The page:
World Health Assembly Resolution 58.22 on cancer prevention and control (World Health Assembly 2005) urged Member States to “… pay special attention to cancers for which avoidable exposure is a factor, particularly exposure to chemicals … in the workplace and the environment ….” In that context, the World Health Organization (WHO 2006) noted that asbestos is one of the most important occupational carcinogens and that exposure to asbestos causes approximately half of the deaths from occupational cancer. The Thirteenth Session of the joint International Labour Organization (ILO)/WHO Committee on Occupational Health (ILO/WHO 2003) recommended that special attention should be paid to asbestos-related diseases. Because of the known toxicity of asbestos, it has been banned in > 50 countries (International Ban Asbestos Secretariat 2010), and safer products have been developed to replace those containing asbestos. However, repeated efforts to ban or severely restrict chrysotile asbestos under the Rotterdam Convention—an international treaty intended to regulate global trade of dangerous chemicals—have failed (Terracini 2008). Consequently, many countries that have banned other forms of asbestos continue to allow unrestricted use of chrysotile asbestos, and chrysotile continues to be exported without the prior informed consent of importing countries [U.S. Geological Survey (USGS) 2009a].
Because there is no international ban on asbestos, the manufacture and use of asbestos products continues. The annual world production of asbestos is estimated to be > 2 million tons, and many countries having membership in the WHO continue to use asbestos (USGS 2009a). Furthermore, the use of asbestos continues in developing ?countries that have few resources to protect their populations. Exposure to asbestos in nonoccupational settings and in the general environment remains to be a serious health concern for public health officials. Continued use increases the likelihood of secondary exposures as older buildings are demolished during urban renewal and as asbestos-containing products are repaired or replaced (Nishikawa et al. 2008; Tse et al. 2010). It is also problematic that countries with growing economies, such as China, India, and Russia, are the largest consumers of asbestos (LaDou 2004) and that consumption increased rather than declined in China, India, and Uzbekistan between 2003 and 2007 (USGS 2009b).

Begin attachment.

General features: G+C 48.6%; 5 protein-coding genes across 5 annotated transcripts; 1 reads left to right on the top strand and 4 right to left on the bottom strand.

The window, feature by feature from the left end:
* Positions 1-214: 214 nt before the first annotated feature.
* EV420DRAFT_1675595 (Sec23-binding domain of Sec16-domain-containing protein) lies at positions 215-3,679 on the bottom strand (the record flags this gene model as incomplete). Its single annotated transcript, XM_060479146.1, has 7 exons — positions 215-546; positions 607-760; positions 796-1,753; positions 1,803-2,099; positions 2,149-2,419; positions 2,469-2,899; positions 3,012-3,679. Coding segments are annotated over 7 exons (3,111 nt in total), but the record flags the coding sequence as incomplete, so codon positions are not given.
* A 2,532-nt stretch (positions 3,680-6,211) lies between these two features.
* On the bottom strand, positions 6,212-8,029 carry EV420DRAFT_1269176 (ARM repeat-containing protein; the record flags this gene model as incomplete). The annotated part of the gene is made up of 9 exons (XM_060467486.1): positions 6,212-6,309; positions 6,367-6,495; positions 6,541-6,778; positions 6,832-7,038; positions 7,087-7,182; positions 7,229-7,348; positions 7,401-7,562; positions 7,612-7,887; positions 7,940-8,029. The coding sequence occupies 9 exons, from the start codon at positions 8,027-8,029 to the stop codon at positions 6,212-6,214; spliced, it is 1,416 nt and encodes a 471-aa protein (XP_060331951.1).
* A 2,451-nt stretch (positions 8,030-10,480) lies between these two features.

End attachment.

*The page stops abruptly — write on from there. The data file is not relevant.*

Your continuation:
According to the Collegium Ramazzini (2004), all adverse health effects and deaths associated with exposure to asbestos are preventable. The best method of prevention—banning the use of asbestos—is ?possible because other products developed to replace asbestos are currently in use in many countries. We agree with the Collegium that now is the time for an international ban on the mining and use of all forms of asbestos, including chrysotile asbestos. We agree that technology and “safe” work practices are not sufficient to protect workers and communities from exposure to asbestos-containing products. We also agree that all countries have a responsibility to their populations and the international community to ban all forms of asbestos.
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- *Linda S. Birnbaum is Director, NIEHS and NTP, National Institutes of Health, Department of Health and Human Services, Research Triangle Park, North Carolina, E-mail: email@example.com; Jane C. Schroeder is Science Editor, EHP, E-mail: firstname.lastname@example.org; and Hugh A. Tilson is Editor-in-Chief, EHP, E-mail: email@example.com
- Citation: Birnbaum LS, Schroeder JC, Tilson HA 2010. A Repeat Call for the Banning of Asbestos. Environ Health Perspect 118:a280-a280. doi:10.1289/ehp.1002419
Online: 01 July 2010